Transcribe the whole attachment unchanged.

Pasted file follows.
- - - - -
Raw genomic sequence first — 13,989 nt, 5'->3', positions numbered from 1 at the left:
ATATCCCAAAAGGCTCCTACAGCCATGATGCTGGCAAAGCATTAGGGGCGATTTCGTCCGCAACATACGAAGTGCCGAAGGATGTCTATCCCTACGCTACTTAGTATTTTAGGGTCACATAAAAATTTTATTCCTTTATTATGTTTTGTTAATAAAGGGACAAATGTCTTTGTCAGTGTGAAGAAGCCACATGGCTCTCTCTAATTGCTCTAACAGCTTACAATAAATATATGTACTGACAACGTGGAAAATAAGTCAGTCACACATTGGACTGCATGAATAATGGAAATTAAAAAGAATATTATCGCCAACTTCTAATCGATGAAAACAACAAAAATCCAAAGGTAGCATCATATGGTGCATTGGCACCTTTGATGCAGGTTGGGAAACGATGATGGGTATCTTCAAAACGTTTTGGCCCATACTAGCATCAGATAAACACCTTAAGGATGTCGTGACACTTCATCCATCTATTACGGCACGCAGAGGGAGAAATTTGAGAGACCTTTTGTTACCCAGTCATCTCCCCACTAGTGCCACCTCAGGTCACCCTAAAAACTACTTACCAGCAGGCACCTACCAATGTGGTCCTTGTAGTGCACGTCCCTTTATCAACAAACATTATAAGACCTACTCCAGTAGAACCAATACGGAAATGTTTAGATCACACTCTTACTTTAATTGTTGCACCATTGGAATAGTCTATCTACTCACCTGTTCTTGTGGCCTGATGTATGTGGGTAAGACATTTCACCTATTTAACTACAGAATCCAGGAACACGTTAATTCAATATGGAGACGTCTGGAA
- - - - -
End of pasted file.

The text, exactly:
Raw genomic sequence first — 13,989 nt, 5'->3', positions numbered from 1 at the left:
ATATCCCAAAAGGCTCCTACAGCCATGATGCTGGCAAAGCATTAGGGGCGATTTCGTCCGCAACATACGAAGTGCCGAAGGATGTCTATCCCTACGCTACTTAGTATTTTAGGGTCACATAAAAATTTTATTCCTTTATTATGTTTTGTTAATAAAGGGACAAATGTCTTTGTCAGTGTGAAGAAGCCACATGGCTCTCTCTAATTGCTCTAACAGCTTACAATAAATATATGTACTGACAACGTGGAAAATAAGTCAGTCACACATTGGACTGCATGAATAATGGAAATTAAAAAGAATATTATCGCCAACTTCTAATCGATGAAAACAACAAAAATCCAAAGGTAGCATCATATGGTGCATTGGCACCTTTGATGCAGGTTGGGAAACGATGATGGGTATCTTCAAAACGTTTTGGCCCATACTAGCATCAGATAAACACCTTAAGGATGTCGTGACACTTCATCCATCTATTACGGCACGCAGAGGGAGAAATTTGAGAGACCTTTTGTTACCCAGTCATCTCCCCACTAGTGCCACCTCAGGTCACCCTAAAAACTACTTACCAGCAGGCACCTACCAATGTGGTCCTTGTAGTGCACGTCCCTTTATCAACAAACATTATAAGACCTACTCCAGTAGAACCAATACGGAAATGTTTAGATCACACTCTTACTTTAATTGTTGCACCATTGGAATAGTCTATCTACTCACCTGTTCTTGTGGCCTGATGTATGTGGGTAAGACATTTCACCTATTTAACTACAGAATCCAGGAACACGTTAATTCAATATGGAGACGTCTGGAA